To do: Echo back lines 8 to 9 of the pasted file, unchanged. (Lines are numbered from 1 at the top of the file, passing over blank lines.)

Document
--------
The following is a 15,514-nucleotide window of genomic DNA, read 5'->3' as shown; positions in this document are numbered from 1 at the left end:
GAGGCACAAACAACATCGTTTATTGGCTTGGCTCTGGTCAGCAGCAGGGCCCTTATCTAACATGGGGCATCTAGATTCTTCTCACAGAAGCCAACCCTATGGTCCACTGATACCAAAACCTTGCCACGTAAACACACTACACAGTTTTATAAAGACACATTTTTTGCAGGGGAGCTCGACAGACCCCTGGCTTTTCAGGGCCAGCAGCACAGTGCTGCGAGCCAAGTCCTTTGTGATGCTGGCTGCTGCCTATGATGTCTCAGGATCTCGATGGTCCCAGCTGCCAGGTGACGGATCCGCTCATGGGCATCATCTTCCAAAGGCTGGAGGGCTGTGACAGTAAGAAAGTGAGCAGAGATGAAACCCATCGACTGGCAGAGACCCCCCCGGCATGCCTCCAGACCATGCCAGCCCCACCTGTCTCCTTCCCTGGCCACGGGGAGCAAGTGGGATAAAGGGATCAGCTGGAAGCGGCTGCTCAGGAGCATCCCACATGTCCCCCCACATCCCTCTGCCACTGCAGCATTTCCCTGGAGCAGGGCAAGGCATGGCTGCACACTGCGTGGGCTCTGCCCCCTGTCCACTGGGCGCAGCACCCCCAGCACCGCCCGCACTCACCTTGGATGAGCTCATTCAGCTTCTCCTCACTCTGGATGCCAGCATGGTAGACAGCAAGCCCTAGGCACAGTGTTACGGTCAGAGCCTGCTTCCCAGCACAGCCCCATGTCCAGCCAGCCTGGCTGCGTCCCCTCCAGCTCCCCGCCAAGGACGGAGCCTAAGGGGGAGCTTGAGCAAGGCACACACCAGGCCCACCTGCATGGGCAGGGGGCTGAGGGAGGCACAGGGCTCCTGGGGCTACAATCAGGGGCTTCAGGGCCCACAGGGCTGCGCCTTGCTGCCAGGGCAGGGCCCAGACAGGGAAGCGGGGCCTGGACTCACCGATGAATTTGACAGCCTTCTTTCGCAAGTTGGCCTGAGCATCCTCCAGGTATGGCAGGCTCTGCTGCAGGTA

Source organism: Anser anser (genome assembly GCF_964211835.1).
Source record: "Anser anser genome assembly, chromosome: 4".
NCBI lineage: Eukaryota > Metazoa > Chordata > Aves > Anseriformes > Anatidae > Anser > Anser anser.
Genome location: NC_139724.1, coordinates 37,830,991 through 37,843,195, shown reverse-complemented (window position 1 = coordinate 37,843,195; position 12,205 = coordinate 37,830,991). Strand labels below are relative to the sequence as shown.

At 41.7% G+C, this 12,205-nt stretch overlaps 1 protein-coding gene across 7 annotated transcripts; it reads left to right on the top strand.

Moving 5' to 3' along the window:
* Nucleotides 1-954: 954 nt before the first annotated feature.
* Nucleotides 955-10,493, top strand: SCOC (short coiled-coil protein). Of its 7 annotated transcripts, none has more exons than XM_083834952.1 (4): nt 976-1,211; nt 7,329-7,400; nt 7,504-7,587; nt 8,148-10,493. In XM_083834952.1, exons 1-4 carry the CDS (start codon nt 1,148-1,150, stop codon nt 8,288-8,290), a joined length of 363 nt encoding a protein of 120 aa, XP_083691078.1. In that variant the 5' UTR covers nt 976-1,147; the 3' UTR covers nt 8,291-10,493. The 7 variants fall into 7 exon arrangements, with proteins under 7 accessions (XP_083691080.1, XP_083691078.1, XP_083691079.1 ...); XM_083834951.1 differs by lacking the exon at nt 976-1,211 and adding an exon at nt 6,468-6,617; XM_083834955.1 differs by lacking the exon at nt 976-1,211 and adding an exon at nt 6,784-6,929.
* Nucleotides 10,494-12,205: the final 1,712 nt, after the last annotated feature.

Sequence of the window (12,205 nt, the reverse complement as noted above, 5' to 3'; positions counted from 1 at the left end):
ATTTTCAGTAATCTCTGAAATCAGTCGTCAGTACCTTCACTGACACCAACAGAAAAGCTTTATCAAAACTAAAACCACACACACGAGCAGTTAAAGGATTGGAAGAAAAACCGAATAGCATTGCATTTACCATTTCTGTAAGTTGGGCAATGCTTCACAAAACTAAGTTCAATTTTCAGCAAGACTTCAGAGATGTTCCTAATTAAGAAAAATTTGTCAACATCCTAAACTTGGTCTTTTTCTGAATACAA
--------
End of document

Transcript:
Moving 5' to 3' along the window:
* Nucleotides 1-954: 954 nt before the first annotated feature.